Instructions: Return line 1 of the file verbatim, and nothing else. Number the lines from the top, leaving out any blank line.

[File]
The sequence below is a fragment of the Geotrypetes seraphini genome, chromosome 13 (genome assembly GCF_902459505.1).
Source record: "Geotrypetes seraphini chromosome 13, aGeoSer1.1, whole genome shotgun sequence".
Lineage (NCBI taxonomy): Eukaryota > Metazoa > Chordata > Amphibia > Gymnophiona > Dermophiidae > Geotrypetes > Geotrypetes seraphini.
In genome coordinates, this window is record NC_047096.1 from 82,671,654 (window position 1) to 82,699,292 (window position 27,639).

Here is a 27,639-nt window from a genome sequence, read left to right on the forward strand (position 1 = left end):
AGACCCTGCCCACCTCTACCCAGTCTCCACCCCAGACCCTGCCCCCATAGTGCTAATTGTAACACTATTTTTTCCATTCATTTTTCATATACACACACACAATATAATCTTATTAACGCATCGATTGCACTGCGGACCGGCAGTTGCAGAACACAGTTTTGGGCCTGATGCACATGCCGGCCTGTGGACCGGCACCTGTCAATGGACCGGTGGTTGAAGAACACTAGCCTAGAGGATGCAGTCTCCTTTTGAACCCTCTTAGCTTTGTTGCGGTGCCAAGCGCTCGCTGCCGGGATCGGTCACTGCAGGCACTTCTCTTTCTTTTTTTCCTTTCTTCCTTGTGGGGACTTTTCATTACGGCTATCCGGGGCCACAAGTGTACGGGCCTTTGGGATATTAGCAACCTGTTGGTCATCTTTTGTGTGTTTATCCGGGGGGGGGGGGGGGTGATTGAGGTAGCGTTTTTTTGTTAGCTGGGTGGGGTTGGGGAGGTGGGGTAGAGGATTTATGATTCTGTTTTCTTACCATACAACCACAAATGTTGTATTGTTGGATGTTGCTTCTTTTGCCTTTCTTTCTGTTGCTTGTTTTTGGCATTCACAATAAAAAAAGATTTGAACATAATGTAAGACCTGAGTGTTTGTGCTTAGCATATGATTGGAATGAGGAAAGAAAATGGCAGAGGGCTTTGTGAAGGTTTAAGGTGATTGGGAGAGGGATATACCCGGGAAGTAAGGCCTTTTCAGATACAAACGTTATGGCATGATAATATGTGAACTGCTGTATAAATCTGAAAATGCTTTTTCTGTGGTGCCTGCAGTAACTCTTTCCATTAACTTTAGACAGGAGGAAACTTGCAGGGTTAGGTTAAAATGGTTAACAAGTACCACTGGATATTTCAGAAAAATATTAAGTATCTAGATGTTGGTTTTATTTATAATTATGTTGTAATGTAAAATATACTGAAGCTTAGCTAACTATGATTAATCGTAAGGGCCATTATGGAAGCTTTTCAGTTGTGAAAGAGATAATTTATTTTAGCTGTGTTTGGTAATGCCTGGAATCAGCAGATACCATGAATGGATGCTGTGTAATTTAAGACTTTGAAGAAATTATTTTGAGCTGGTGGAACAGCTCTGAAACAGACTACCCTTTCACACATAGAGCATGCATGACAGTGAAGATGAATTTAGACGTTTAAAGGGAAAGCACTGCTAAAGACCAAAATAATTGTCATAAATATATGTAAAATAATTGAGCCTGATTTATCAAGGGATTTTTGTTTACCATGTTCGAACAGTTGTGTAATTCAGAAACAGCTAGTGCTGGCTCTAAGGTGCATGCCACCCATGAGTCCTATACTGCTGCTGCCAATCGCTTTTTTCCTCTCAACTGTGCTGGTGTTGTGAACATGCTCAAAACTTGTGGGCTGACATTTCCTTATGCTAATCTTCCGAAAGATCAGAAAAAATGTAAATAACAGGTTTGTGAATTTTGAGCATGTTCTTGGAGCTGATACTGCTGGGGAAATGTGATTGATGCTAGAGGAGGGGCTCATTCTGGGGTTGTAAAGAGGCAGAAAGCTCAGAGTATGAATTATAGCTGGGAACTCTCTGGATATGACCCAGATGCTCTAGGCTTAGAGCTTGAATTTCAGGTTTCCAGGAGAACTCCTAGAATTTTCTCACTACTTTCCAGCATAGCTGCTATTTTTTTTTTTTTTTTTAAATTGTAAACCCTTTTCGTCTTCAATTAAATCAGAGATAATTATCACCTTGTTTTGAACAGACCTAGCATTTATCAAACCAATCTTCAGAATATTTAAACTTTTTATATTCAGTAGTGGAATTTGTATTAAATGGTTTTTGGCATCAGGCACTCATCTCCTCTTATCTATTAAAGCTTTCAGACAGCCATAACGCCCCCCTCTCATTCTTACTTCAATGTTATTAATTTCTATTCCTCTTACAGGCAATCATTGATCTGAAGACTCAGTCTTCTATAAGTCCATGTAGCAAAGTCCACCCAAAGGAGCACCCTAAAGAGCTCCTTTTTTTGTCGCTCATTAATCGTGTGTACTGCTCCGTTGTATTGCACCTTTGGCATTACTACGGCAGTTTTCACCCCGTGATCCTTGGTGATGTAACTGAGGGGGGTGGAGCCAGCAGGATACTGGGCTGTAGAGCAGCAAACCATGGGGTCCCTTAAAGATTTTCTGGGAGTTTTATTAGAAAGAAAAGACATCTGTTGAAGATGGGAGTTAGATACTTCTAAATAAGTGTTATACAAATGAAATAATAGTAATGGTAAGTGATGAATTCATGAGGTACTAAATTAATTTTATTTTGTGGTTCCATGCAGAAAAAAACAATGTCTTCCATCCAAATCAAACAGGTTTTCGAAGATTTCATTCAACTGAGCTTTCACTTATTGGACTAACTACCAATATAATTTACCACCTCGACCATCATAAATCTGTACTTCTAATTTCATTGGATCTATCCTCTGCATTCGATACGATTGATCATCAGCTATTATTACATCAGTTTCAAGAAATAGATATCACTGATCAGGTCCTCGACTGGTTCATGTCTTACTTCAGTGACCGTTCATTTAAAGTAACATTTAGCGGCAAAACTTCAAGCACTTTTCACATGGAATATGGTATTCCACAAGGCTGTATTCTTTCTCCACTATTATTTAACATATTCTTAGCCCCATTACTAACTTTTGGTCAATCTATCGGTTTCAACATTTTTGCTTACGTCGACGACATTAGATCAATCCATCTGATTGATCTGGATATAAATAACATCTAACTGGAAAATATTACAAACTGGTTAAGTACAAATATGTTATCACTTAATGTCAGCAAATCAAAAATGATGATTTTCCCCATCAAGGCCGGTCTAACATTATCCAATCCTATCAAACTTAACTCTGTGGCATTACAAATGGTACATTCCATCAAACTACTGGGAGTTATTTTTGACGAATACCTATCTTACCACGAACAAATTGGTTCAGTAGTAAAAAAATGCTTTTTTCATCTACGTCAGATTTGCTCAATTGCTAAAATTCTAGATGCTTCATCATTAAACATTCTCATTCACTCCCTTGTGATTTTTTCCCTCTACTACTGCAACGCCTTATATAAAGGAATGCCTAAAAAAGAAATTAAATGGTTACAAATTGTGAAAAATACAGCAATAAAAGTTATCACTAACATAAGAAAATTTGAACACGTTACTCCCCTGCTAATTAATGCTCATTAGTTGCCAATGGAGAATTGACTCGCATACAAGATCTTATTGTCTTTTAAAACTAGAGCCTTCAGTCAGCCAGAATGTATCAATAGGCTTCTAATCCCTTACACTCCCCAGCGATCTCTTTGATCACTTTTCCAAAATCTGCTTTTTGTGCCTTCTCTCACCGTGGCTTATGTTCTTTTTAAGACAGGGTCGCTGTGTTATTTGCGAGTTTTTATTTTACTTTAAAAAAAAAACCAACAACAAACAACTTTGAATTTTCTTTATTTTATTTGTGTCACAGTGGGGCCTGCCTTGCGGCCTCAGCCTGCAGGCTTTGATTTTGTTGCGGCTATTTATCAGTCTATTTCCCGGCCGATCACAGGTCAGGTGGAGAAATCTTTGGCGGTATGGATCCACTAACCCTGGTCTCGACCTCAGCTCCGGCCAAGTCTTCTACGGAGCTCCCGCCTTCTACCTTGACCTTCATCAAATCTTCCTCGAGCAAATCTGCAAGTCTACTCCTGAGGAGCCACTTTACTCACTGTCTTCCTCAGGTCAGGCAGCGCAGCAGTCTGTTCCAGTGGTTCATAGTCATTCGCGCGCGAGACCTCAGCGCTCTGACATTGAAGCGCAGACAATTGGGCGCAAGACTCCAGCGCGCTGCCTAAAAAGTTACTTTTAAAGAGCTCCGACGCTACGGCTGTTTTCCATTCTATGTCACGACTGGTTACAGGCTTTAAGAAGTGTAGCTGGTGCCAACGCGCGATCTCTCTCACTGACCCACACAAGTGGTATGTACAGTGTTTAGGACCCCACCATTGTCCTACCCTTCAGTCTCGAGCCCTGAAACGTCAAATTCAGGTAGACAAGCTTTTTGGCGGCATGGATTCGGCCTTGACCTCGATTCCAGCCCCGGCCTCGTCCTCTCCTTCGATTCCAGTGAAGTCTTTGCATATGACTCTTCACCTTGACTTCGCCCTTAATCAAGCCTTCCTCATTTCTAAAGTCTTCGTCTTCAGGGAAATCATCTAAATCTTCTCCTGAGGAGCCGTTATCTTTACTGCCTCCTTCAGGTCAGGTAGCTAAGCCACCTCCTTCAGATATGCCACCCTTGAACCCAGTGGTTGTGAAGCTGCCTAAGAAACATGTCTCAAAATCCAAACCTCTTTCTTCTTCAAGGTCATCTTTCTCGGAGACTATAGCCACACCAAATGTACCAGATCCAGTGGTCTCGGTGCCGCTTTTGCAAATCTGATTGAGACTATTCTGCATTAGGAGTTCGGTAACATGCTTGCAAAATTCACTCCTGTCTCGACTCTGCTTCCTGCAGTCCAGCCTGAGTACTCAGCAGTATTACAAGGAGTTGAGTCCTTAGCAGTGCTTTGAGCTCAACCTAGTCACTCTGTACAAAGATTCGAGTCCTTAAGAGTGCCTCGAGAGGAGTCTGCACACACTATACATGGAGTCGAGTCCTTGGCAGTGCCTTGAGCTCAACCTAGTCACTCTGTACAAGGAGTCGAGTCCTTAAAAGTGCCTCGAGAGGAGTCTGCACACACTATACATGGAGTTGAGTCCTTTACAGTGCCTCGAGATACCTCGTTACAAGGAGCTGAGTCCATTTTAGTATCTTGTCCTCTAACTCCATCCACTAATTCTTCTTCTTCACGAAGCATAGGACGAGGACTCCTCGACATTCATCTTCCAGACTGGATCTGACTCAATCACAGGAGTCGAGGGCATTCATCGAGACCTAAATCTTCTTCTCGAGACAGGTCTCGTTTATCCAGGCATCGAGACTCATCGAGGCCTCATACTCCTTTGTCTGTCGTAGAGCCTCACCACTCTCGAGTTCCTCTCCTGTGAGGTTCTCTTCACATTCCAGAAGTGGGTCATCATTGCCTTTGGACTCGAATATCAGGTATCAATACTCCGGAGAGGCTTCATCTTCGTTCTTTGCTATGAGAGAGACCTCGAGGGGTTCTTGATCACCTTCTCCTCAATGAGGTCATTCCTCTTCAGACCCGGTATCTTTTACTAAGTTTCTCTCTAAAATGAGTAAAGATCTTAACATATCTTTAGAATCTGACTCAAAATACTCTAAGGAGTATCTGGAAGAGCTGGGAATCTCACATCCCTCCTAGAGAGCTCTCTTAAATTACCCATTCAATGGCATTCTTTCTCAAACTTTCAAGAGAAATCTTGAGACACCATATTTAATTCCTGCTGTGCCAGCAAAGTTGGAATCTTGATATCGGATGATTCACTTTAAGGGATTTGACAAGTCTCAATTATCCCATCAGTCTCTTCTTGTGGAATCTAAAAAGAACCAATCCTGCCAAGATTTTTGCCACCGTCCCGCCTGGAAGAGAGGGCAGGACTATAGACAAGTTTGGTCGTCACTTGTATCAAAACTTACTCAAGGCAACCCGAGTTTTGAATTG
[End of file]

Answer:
The sequence below is a fragment of the Geotrypetes seraphini genome, chromosome 13 (genome assembly GCF_902459505.1).